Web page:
Biodiversity, the existence of large numbers of different kinds of plants and animals, helps living systems respond to changes in their environment. If, for example, the greenhouse effect is real and a significant climatic change has begun, ecosystems with large numbers of species, with a large amount of genetic diversity in other words, have a better chance of surviving the change. The process of adjusting to the new circumstances may make the endangered species of 1990 into a dominant member of the community in 2010.

Systems that are too uniform do not adapt well. This is clearly demonstrated when whole fields of genetically identical corn are killed by a single disease. When Dutch elm disease hit, whole towns were deforested because everybody had planted American elm trees in yards and parkways. In natural areas, the effects were grim enough, but nowhere near as bad. Elms were only one of many kinds of trees in the forests, and other species--cottonwoods or silver maples for example--could move quickly into the spaces the elms had filled.

Endangered species are also markers, flags that identify endangered ecosystems. You can see this quite plainly in northeastern Illinois. We have several endangered plants and animals here, but they are not scattered evenly across the landscape. They are clustered in natural areas where fragments of the presettlement ecosystems still survive. You are unlikely to find, say, prairie fringed orchids growing in a weedy vacant lot. When you do find them, they will almost certainly be growing with a number of other more or less rare prairie species. The orchid's presence tells us there is something special about a place. We are interested in saving the orchid, but we have an even larger interest in saving the place, because the place sustains not only the orchid, but many other uncommon plants and animals as well.

So the people who use the spotted owl as a tool for saving the virgin forests of Washington and Oregon are not really hiding behind the Endangered Species Act while pursuing some sort of hidden agenda. The way to protect the owl-- and doubtless many other less visible species--is to protect the forest that sustains it.

The economic argument is always trotted out when the spotted-owl question is raised. If we stop cutting the virgin forests, people will be thrown out of work. But at the present rate of cutting, the virgin forests will not last much more than a decade. At that point, both the jobs and the forests will be gone. Why not do the transition away from cutting virgin timber now instead of after the catastrophe? Ultimately, we must learn to make a living in ways that do not destroy the planet. Most politicians and at least some businessmen would agree with that, but they tend to think about it in much the way I think about dieting. It's always something we should start first thing tomorrow morning.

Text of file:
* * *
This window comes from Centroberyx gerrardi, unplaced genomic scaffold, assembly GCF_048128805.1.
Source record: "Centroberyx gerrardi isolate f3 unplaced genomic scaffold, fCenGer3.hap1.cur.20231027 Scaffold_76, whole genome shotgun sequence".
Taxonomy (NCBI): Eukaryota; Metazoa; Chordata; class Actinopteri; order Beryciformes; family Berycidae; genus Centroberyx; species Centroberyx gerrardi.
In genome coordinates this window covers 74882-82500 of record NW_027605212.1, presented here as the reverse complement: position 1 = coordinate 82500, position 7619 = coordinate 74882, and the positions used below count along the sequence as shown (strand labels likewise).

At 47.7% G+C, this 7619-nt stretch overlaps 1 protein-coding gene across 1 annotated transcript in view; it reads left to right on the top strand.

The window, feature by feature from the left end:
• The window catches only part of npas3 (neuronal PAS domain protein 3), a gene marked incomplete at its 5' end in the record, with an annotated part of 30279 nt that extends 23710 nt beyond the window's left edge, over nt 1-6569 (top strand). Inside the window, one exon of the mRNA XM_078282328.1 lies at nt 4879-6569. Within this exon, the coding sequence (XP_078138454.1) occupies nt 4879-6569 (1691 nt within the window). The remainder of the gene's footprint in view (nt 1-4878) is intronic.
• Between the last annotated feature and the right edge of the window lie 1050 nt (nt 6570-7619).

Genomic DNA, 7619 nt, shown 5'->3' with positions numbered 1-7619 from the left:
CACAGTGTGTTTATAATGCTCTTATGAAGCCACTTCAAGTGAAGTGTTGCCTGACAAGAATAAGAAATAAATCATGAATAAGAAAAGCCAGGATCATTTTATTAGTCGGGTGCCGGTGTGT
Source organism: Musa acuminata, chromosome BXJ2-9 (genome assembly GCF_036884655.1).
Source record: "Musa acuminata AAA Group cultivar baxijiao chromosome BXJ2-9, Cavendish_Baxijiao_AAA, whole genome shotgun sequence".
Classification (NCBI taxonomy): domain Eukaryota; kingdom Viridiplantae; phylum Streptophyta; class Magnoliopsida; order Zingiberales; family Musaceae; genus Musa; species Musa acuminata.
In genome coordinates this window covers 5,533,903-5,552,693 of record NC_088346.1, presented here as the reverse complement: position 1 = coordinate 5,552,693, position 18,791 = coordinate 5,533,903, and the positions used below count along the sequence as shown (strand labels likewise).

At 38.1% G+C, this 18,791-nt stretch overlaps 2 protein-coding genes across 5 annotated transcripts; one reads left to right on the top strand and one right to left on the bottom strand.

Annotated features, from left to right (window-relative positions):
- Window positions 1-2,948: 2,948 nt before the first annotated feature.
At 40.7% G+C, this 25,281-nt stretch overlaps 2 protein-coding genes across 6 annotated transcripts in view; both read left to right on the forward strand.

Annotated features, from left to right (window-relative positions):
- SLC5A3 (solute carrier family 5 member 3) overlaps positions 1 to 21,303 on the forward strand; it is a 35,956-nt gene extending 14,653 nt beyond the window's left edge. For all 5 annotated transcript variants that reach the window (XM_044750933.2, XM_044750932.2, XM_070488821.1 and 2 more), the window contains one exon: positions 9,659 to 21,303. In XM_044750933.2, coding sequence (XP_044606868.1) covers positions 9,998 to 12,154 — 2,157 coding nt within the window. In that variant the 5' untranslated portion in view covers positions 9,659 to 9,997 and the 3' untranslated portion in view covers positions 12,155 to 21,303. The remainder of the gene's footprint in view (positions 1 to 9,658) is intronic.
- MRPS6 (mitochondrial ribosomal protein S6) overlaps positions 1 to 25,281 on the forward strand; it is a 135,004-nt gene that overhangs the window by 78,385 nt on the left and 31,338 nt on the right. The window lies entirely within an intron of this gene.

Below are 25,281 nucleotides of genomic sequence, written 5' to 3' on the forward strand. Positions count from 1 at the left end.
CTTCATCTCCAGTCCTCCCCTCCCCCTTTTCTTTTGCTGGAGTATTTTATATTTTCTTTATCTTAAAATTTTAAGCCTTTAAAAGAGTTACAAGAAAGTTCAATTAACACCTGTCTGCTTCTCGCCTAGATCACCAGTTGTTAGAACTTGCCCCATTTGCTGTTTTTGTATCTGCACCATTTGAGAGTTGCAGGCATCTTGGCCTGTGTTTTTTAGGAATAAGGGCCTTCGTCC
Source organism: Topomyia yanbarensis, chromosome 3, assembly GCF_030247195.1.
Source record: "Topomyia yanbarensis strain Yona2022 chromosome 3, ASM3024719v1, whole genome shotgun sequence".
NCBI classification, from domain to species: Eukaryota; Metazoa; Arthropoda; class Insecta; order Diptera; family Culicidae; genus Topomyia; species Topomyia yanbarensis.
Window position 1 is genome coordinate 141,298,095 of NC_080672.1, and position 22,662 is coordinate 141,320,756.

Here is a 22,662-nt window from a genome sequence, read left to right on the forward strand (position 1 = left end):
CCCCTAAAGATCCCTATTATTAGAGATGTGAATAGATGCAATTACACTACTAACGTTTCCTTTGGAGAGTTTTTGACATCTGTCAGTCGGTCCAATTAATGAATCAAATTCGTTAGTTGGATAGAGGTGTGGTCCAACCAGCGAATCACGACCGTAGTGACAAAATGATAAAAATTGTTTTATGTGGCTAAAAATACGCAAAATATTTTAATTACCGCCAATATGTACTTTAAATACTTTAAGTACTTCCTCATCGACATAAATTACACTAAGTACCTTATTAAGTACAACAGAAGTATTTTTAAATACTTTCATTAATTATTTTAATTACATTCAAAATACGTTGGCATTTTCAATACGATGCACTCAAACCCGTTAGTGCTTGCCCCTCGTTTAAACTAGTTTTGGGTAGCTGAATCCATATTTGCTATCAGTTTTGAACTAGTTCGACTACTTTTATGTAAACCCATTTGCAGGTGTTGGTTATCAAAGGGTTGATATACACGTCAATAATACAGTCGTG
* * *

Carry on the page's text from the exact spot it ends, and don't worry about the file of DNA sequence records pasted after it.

The conflict over the squirrels on Mount Graham is richly ironic. The squirrels could be sacrificed to an observatory that will study the furthest reaches of the heavens and teach us much about the nature of the universe. But the bulldozers that clear the land will be destroying a place that could teach us much about the earth.

The reason Mount Graham has its own special squirrel is that the mountaintops of southern Arizona are isolated islands. In the dry climate, the valleys are desert or grassland. On the lower slopes of the mountains, the cooler and somewhat wetter conditions allow oaks to grow. At the higher elevations, forests of fir and ponderosa pine thrive. The plant and animal life is radically different from that of the desert, and except for the highly mobile birds, effectively isolated from similar creatures on other mountaintops.

This isolation has persisted at least since the climate changes that accompanied the end of the Ice Age, and the divergent paths taken by the denizens of different mountains could teach us something about the effects of isolation on living things--a subject of major importance now that nature is more and more reduced to scattered islands in a human sea.

Bulldozing Mount Graham is like taking an ice pick to the flawlessly polished mirror of an astronomer's telescope, like forcing the astronomers to study the heavens with a major piece of the sky blotted out.